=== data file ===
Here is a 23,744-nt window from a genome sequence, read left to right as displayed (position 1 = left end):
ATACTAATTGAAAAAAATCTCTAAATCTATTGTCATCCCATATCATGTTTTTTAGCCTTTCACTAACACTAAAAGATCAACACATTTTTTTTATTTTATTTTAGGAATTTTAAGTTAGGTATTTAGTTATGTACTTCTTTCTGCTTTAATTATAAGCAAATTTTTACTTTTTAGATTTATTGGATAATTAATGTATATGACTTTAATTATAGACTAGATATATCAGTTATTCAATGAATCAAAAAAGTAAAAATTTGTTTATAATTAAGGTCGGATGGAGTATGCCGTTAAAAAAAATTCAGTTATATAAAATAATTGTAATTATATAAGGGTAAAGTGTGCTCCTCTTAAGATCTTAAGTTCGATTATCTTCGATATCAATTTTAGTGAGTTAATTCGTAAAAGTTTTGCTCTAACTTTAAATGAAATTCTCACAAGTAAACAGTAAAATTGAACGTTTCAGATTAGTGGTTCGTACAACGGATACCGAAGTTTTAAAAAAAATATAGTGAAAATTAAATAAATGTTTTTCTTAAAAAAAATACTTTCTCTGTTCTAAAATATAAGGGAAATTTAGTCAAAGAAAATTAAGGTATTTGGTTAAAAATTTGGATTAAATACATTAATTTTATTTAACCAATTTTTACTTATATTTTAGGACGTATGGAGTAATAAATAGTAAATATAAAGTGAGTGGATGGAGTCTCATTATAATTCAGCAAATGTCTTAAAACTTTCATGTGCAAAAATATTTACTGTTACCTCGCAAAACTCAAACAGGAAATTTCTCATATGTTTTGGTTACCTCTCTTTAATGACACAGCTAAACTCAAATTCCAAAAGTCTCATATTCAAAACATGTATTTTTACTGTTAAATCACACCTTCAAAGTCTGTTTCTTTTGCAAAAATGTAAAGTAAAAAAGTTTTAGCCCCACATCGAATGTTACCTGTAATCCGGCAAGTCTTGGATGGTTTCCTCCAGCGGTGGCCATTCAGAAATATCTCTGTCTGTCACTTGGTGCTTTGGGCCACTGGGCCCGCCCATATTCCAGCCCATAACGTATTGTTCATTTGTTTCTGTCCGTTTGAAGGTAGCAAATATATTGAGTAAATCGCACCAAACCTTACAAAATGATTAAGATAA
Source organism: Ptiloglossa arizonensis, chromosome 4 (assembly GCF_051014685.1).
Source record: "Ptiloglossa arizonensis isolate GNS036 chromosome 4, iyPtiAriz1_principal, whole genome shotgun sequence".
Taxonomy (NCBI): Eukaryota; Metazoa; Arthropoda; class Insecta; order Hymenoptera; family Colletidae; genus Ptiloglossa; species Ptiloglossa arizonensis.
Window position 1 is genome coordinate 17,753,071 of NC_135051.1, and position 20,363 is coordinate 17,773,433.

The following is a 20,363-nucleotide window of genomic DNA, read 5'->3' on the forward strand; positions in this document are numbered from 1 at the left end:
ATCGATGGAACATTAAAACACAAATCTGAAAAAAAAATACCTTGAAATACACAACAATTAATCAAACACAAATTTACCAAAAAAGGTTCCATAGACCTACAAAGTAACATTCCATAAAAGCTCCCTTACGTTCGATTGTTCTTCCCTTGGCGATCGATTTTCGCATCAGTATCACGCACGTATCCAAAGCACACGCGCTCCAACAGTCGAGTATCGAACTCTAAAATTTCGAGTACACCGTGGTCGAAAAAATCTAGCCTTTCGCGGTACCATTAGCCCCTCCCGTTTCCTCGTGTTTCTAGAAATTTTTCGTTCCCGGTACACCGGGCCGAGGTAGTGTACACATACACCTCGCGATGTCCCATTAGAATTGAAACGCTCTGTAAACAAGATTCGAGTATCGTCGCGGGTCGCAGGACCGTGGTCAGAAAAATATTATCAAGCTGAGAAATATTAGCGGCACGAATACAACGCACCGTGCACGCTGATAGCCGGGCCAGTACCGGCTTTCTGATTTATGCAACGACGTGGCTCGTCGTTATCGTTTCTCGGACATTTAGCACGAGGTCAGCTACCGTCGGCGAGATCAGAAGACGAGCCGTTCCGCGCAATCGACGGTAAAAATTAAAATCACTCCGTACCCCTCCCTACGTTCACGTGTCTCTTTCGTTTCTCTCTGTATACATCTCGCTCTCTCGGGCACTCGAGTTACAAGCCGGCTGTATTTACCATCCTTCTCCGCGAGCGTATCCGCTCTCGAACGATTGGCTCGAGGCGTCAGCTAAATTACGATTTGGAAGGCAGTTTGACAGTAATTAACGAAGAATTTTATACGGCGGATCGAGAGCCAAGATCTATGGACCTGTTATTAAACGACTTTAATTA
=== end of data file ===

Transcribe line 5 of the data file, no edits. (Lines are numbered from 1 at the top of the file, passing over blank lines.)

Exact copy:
Taxonomy (NCBI): Eukaryota; Metazoa; Arthropoda; class Insecta; order Hymenoptera; family Colletidae; genus Ptiloglossa; species Ptiloglossa arizonensis.